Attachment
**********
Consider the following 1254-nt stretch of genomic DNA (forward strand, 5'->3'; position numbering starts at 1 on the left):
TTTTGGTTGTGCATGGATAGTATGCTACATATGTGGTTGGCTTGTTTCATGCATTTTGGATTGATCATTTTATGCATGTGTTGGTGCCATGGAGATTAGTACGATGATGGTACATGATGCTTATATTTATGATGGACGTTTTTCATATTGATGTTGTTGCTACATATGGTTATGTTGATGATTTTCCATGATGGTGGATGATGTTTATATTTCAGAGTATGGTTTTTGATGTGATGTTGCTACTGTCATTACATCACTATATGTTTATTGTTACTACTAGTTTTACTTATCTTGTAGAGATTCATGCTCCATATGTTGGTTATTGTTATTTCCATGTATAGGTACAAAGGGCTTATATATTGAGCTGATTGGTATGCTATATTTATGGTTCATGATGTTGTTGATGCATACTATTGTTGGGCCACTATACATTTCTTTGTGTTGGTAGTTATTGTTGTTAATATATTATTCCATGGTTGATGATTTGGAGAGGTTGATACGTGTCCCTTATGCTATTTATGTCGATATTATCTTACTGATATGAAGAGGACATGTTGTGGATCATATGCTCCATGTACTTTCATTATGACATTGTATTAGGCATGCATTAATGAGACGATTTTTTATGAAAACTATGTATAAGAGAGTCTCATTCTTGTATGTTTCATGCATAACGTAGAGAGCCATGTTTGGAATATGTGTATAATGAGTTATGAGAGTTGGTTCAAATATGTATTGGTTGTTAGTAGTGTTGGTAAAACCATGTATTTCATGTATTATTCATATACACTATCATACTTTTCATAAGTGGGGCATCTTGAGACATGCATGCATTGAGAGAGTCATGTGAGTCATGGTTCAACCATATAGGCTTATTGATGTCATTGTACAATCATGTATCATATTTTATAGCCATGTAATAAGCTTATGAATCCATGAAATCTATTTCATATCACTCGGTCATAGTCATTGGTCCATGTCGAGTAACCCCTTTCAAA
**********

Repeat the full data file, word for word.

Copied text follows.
Consider the following 1254-nt stretch of genomic DNA (forward strand, 5'->3'; position numbering starts at 1 on the left):
TTTTGGTTGTGCATGGATAGTATGCTACATATGTGGTTGGCTTGTTTCATGCATTTTGGATTGATCATTTTATGCATGTGTTGGTGCCATGGAGATTAGTACGATGATGGTACATGATGCTTATATTTATGATGGACGTTTTTCATATTGATGTTGTTGCTACATATGGTTATGTTGATGATTTTCCATGATGGTGGATGATGTTTATATTTCAGAGTATGGTTTTTGATGTGATGTTGCTACTGTCATTACATCACTATATGTTTATTGTTACTACTAGTTTTACTTATCTTGTAGAGATTCATGCTCCATATGTTGGTTATTGTTATTTCCATGTATAGGTACAAAGGGCTTATATATTGAGCTGATTGGTATGCTATATTTATGGTTCATGATGTTGTTGATGCATACTATTGTTGGGCCACTATACATTTCTTTGTGTTGGTAGTTATTGTTGTTAATATATTATTCCATGGTTGATGATTTGGAGAGGTTGATACGTGTCCCTTATGCTATTTATGTCGATATTATCTTACTGATATGAAGAGGACATGTTGTGGATCATATGCTCCATGTACTTTCATTATGACATTGTATTAGGCATGCATTAATGAGACGATTTTTTATGAAAACTATGTATAAGAGAGTCTCATTCTTGTATGTTTCATGCATAACGTAGAGAGCCATGTTTGGAATATGTGTATAATGAGTTATGAGAGTTGGTTCAAATATGTATTGGTTGTTAGTAGTGTTGGTAAAACCATGTATTTCATGTATTATTCATATACACTATCATACTTTTCATAAGTGGGGCATCTTGAGACATGCATGCATTGAGAGAGTCATGTGAGTCATGGTTCAACCATATAGGCTTATTGATGTCATTGTACAATCATGTATCATATTTTATAGCCATGTAATAAGCTTATGAATCCATGAAATCTATTTCATATCACTCGGTCATAGTCATTGGTCCATGTCGAGTAACCCCTTTCAAA